The new court would investigate and seek to prosecute, for example, heads of state who arrogantly preside over schemes to enrich themselves, their families and lineages, and their cronies. It would be less concerned about pursuing workers in motor vehicle offices, say, who provide fake licenses for a fee, or policemen who accept bribes at roadblocks. Such a court’s main targets would be the Eduardo dos Santoses, Robert Mugabes, and Joseph Kabilas of the developing world – presidents whose kleptocratic avarice knows no bounds and whose judiciaries are thoroughly under executive control.  The court might also be invited to play a role in supporting a Malawi or a Honduras where local prosecutorial resources are limited.  Or a country such as Brazil could even request the support and even-handed impartiality of the new court when its own court processes had become too politicized.

The IACC would be composed of internationally approved and internationally experienced judges. They would not be beholden to national political elites for appointment or for their salaries. (Who would pay for the IACC is an open, and difficult, question.) They would draw on the expertise of the kinds and numbers of investigative and prosecutorial staff that most developing countries lack. Fragile and poorer places in Africa and Asia often find it difficult forensically to pursue the tortuous trails of corrupt politicians, especially those with highly placed friends. Most smaller countries also lack the means to track the shifting of ill-gotten funds across oceans and continents. The proposed court, to function well, would need its own regular leakers of information similar to that brought to light in the Panama Papers.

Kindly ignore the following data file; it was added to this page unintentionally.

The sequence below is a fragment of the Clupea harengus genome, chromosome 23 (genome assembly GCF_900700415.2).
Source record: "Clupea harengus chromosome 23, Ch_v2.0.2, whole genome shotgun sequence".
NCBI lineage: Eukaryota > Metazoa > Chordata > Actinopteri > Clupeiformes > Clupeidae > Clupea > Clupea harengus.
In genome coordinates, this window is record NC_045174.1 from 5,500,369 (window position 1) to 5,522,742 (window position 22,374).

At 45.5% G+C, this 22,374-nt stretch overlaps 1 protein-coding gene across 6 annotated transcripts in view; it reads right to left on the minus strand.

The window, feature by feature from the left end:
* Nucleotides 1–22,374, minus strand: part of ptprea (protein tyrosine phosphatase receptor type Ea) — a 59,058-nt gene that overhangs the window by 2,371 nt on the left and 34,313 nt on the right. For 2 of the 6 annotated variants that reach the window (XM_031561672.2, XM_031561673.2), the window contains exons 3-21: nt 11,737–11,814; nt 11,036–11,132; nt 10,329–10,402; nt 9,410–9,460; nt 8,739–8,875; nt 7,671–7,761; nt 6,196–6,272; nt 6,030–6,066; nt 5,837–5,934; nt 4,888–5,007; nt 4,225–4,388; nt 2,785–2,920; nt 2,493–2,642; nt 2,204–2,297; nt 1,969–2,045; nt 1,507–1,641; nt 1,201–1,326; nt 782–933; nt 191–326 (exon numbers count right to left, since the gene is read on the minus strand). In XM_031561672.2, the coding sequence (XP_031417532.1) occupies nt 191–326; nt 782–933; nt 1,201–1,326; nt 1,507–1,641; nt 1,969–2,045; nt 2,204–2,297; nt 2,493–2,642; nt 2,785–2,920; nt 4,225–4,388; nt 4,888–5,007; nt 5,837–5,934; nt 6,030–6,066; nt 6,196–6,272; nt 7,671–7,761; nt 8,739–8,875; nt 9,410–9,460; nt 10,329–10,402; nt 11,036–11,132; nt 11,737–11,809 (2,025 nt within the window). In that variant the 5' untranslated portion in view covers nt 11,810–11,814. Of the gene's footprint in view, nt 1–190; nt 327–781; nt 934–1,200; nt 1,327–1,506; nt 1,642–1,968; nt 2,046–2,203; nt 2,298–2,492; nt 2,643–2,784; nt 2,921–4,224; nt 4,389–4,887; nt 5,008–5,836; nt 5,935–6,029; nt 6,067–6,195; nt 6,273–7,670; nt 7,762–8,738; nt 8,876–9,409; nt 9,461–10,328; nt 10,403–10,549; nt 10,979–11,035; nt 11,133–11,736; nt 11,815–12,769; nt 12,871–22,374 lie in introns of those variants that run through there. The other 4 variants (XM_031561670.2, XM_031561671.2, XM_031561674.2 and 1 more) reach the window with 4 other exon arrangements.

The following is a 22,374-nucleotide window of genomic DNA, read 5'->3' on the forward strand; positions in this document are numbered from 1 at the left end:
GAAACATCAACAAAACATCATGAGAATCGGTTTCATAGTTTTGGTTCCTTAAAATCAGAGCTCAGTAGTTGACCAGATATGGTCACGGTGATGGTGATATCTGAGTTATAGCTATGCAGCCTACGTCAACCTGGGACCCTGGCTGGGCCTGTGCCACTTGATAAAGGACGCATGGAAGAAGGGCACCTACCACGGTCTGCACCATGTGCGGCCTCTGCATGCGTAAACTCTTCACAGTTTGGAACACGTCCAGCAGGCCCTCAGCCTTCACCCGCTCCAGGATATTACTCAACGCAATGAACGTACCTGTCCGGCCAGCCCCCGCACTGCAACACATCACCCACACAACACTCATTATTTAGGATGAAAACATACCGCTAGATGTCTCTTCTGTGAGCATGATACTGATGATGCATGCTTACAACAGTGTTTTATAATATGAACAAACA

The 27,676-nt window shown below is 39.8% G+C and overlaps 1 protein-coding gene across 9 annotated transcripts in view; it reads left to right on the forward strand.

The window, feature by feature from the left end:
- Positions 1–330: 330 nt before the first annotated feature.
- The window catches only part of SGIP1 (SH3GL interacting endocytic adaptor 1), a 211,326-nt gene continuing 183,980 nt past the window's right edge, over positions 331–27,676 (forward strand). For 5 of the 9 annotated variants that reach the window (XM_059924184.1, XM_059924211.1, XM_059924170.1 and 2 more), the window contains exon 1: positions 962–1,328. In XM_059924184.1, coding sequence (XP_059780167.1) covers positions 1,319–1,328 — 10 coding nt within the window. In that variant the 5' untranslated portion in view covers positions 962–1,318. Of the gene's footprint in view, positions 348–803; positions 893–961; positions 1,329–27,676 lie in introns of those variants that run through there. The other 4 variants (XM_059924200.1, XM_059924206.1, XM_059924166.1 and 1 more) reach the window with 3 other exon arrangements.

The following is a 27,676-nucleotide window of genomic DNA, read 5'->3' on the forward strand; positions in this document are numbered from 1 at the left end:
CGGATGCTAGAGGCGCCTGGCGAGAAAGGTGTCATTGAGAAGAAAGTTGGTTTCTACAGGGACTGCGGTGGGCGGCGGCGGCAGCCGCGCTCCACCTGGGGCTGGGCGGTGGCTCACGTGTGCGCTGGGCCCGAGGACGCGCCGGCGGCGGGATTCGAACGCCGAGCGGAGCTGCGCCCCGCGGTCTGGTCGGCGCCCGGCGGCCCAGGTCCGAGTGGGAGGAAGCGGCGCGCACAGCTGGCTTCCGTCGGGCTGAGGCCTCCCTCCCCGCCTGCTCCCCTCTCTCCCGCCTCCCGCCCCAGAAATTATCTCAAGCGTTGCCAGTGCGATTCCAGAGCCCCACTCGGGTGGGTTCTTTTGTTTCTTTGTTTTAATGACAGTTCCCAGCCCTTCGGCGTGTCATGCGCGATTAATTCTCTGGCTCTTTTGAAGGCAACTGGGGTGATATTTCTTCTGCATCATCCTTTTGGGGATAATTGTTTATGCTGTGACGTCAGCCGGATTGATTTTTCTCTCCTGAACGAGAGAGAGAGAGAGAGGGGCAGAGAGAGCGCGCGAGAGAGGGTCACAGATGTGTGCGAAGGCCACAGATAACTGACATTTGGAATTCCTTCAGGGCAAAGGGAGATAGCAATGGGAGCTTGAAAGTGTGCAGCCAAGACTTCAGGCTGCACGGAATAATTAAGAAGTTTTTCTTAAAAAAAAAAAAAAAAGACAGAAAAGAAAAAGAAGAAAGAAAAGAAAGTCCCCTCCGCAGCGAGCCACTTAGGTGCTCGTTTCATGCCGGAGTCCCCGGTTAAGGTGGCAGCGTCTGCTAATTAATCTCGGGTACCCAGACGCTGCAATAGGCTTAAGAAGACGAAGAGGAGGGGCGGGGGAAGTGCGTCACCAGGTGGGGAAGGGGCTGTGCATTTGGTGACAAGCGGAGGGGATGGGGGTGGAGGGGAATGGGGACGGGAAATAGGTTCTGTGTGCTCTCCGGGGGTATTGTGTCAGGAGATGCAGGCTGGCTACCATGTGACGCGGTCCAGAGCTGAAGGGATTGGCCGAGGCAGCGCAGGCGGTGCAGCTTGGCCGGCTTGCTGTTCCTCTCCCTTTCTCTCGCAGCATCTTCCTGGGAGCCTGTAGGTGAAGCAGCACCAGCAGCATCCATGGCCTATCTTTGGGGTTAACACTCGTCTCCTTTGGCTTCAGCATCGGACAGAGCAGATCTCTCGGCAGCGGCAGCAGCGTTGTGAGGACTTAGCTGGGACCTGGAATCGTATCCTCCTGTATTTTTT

The world order’s need for an IACC, and the complementary benefit that an IACC could bring to help uplift millions of citizens who are regularly deprived of developmental advances by corruption and corrupt leaders was first articulated by Judge Mark L. Wolf in 2014. Subsequently, that idea has been embraced by jurists, scholars, human rights advocates, and UN officials internationally, as well as by prominent global NGOs, and by officials from such nations as Nigeria and Ukraine. An NGO, the International Integrity Initiative (of which I am a director and supporter), has been established to promote and bring into being an IACC. But no matter how innovative and timely an IACC may appear to be, a successful launch of an IACC will require substantial support from a range of major and minor world powers—and ultimately from a groundswell of influential public opinion and from an authorizing body such as the UN General Assembly. That approach follows the successful establishment of such important normative-shifting initiatives as the International Campaign to Ban Landmines and the adoption of the Responsibility to Protect initiative by the UN General Assembly in 2005.